Killzone 2: One of the PS3’s finest


Tiger Media Network

The term “Halo Killer” has often been used to describe games meant to surpass the success of Microsoft’s landmark “Halo” series, through either an equally engaging campaign or, in multiple instances, an even greater multiplayer experience. Ironically, the games under this title only ever end up killing themselves, as comparing yourself to the goliath that is “Halo” and coming up short is pretty embarrassing. There are, of course, some exceptions, one of the most apparent being Sony’s own first-person shooter series: “Killzone.” 

While never reaching the heights of Microsoft’s juggernaut, “Killzone” has still remained one of Sony’s most beloved series, garnering a following with its harsh war setting and gritty shooter gameplay. While the first “Killzone,” released for the PlayStation 2 in 2004, wasn’t exactly a masterpiece, it still provided an engaging sci-fi military shooter experience. This was followed by the handheld sequel, 2006’s “Killzone: Liberation,” which delivered another pretty decent experience that you could play on the go. Then, with this release of the PS3, the next entry in the series would come just a few years later: “Killzone 2”. 

Unfortunately, “Killzone”’s reputation as a Halo Killer often resulted in the game never truly meeting consumer’s high expectations, and while “Killzone 2” did receive rave reviews, it never reached the widespread popularity that Sony hoped for. That is a shame, because, without a doubt, “Killzone 2” is one of the best games in the PS3’s library. With its dark, gritty military setting, riveting main campaign and satisfying shooting mechanics, “Killzone 2” is an amazing first-person shooter that deserved so much more. 


  • Released on February 26, 2009 for the PlayStation 3
  • Developed by Guerilla Games, who would later develop the “Horizon” series, and published by Sony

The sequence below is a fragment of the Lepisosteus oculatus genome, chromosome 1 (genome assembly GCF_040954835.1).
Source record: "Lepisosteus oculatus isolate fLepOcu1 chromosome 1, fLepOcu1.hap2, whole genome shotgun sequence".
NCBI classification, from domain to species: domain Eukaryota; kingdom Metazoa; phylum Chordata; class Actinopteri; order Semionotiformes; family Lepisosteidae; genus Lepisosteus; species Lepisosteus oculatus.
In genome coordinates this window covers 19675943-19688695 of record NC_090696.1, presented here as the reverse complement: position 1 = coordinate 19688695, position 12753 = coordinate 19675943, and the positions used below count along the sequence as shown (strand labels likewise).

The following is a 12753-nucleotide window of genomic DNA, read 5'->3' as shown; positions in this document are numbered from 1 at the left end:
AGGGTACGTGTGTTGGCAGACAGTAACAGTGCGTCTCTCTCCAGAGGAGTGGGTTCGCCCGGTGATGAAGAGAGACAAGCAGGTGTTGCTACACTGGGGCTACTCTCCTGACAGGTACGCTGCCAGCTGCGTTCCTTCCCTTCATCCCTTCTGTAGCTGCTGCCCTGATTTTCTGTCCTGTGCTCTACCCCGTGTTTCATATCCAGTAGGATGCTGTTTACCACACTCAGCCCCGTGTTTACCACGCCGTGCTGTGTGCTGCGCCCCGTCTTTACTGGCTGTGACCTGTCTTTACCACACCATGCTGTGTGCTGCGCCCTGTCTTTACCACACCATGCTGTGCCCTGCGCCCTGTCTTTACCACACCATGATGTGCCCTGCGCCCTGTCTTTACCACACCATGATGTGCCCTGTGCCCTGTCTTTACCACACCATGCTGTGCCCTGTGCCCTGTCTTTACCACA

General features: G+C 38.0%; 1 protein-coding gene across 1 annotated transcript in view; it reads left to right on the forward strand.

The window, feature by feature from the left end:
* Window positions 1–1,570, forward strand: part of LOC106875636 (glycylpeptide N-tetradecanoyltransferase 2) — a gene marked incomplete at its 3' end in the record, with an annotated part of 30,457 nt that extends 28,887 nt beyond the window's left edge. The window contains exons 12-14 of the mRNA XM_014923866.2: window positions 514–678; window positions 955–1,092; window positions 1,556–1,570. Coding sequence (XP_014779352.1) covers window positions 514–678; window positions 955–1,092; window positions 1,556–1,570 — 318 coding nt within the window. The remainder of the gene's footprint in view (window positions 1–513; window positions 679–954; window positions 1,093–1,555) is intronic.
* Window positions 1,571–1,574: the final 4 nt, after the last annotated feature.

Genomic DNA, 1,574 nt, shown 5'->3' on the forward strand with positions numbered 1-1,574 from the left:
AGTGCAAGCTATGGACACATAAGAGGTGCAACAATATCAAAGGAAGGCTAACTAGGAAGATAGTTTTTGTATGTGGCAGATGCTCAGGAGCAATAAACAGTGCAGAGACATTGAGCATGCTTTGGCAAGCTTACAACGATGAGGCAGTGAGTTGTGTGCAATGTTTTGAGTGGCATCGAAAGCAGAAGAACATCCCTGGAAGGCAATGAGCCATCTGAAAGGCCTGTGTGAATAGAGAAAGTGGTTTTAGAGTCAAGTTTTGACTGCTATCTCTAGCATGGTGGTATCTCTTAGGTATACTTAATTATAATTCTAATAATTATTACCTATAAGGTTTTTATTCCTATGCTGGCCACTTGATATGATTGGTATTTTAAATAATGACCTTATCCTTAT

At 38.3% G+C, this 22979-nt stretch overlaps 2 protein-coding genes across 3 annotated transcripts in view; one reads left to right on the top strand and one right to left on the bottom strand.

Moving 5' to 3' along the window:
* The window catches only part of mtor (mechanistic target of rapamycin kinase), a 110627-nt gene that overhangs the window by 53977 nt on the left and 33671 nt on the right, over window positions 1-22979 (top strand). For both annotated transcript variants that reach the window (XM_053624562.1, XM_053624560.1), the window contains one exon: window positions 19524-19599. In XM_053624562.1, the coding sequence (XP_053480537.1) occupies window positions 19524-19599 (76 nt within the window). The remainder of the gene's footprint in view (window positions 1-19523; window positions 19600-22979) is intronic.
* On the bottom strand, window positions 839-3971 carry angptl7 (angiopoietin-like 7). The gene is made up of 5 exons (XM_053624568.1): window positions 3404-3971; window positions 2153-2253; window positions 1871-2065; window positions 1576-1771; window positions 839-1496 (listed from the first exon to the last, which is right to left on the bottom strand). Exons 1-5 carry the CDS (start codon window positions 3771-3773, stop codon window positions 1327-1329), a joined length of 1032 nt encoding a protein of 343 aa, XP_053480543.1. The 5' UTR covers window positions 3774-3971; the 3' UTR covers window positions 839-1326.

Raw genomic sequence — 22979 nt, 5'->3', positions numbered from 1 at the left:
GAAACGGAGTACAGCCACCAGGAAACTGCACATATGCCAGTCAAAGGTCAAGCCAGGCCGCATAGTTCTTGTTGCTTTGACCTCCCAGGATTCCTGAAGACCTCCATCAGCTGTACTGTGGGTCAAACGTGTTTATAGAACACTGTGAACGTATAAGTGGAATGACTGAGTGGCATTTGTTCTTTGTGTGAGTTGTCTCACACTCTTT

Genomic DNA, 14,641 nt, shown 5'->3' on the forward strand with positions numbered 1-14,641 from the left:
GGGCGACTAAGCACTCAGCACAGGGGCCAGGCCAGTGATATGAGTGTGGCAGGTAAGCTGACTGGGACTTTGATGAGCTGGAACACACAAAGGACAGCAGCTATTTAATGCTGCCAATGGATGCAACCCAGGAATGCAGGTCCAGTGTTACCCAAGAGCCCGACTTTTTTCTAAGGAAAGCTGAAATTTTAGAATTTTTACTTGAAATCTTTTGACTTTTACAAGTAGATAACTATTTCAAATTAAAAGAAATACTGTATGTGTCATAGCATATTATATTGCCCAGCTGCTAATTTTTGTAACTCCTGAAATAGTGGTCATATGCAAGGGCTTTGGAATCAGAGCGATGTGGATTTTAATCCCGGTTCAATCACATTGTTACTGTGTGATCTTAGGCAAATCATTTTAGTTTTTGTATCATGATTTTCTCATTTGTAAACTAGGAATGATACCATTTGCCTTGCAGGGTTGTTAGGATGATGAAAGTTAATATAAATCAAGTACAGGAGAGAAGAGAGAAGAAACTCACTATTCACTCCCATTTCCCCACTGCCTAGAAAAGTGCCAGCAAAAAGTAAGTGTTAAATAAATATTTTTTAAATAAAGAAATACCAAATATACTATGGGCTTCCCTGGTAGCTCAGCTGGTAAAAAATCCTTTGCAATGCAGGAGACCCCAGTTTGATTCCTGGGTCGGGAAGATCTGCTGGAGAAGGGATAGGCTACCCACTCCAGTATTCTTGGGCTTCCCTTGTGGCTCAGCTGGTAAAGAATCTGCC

• Widely anticipated before its release, due to a large marketing push and promise of impressive graphics
  • Infamously caught in a false advertising scandal when the original E3 trailer was shown to be CGI, not real-time gameplay footage
  • Featured an online Multiplayer mode, although official servers were shut down in March of 2018
  • Followed by “Killzone 3” in 2011

“Killzone 2” takes place in the mid-24th century, and focuses on the ongoing war between two human factions: The Vetkans, Earth colonists living on the lush planet Vetka, and the Helghasts, genetically mutated humans living on the harsh planet Helghan. Many characters return from the first “Killzone” and “Liberation,” including the first game’s protagonist, Jan Templar. Two years following the Helgasts’ invasion of Vetka in the first game, the Interplanetary Strategic Alliance, or ISA, mounts a full-scale counter-invasion of Helghan, all while attempting to capture the Helghan Empire’s leader, Scolar Visari. Players assume control of Tomas “Sev” Sevchenko, a sergeant in the ISA’s Alpha Squad, consisting of the hot-tempered Rico Velasquez (also returning from the first game), the cynical Shawn Natko, and Sev’s close friend Dante Garza. Facing heavy resistance from the Helghan fleet and the harsh environment of the planet, Sev and team push forward to capture Visari and, ultimately, bring an end to the war.